The good news for Kansas is that two of its best players are back.

The bad news is that even with wide receiver Tony Pierson and linebacker Ben Heeney on the field, the results haven't been a whole lot different than when they were hurt.

Pierson played his first full game last week against Oklahoma State since sustaining a concussion in the Jayhawks' Big 12 opener against Texas Tech. He ran for 87 yards — including a nifty 50-yard down the sideline — in what still amounted to a 42-6 loss.

Heeney returned a couple of weeks ago from a knee injury that caused him to miss a pair of games, but the result against Texas was a humbling 35-13 defeat.

Still, coach Charlie Weis said there were some positives in seeing his two playmakers back on the field, and that could bode well for Saturday's game against West Virginia.

"I think he was some good, some bad," Weis said of Pierson, who is also the Jayhawks' leading receiver. "He was a little tentative on some things. He was a little tentative as a receiver. He didn't look so tentative when he was running those reverses."

Just as with Pierson on the offense, Heeney might have been the defender Kansas could least afford to lose. Despite missing time, he still leads Kansas (2-7, 0-6) with 63 tackles and nine tackles for loss. He also directs the defense when he's on the field.

He's had 20 tackles since he returned, nine more than any other Jayhawk.

"It was terrible," he said of his knee injury, which occurred in the first half against TCU on Oct. 12. "Obviously I'm a competitor and whenever my team's out there I like to be out there with them."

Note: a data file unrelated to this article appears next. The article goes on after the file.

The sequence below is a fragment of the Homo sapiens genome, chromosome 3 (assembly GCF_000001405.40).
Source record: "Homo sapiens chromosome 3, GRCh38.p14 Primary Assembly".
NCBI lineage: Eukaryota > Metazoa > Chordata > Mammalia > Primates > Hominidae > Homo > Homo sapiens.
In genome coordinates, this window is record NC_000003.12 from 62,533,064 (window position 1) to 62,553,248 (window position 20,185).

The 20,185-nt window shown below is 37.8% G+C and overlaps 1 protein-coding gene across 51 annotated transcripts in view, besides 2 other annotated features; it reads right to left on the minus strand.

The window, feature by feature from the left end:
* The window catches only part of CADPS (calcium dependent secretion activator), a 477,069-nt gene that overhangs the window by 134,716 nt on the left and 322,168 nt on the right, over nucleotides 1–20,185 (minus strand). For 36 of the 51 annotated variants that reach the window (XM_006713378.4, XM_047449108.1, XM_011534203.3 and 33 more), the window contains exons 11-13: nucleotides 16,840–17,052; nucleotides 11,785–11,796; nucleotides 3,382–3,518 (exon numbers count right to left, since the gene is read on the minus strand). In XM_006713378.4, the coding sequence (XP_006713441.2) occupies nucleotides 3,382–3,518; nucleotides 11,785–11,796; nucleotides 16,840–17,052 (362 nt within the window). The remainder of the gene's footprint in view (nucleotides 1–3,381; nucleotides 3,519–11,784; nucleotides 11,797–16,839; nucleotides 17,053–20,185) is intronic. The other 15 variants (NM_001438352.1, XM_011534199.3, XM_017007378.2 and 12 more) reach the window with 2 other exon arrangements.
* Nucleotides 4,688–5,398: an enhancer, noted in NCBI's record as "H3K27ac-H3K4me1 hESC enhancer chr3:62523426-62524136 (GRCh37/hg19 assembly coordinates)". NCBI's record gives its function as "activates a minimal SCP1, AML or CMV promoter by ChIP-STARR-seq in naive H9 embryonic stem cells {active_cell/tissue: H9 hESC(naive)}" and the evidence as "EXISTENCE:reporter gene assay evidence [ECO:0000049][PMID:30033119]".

Even though Kansas uses only two traditional linebackers in its nickel scheme, once Heeney went down the options for Weis became slim. Samson Faifili, who started the first two games at weak side linebacker, sustained an injury and is taking a medical redshirt.

When Faifili went down, Jake Love became the starter, and he had to move to middle linebacker for his first start when Heeney got hurt. All that shuffling meant that reserve nickel back Courtney Arnick had to shift to linebacker to fill in.

So, safe to say Kansas was pleased to see Heeney back on the field.

"It brings a lot more stability, a guy you can count on making at least 10 tackles a game," Love said. "I definitely feel a lot more comfortable with Ben in there. It allows me to make more plays. They've got to focus on him so much."

Pierson and Heeney had both been having good seasons before getting hurt, a bright spot in what's turning into another bleak season for the Jayhawks.

They're mired in a six-game skid, and their Big 12 losing streak sits at 27 games — just two shy of Baylor's record for futility, which it bookended with wins over Kansas.

The Jayhawks will pull within one of that record with a loss to the Mountaineers (4-6, 2-5), who need to win out to become bowl eligible. The following week, Kansas faces Iowa State — the only other team in the Big 12 that has yet to win a game.

The season wraps up with a game against rival Kansas State.

"It stinks the way things are going right now," Heeney said. "The only thing we can do is keep moving forward and trying to get these wins. Obviously no one likes to lose. No one likes to lose however many games it is in a row."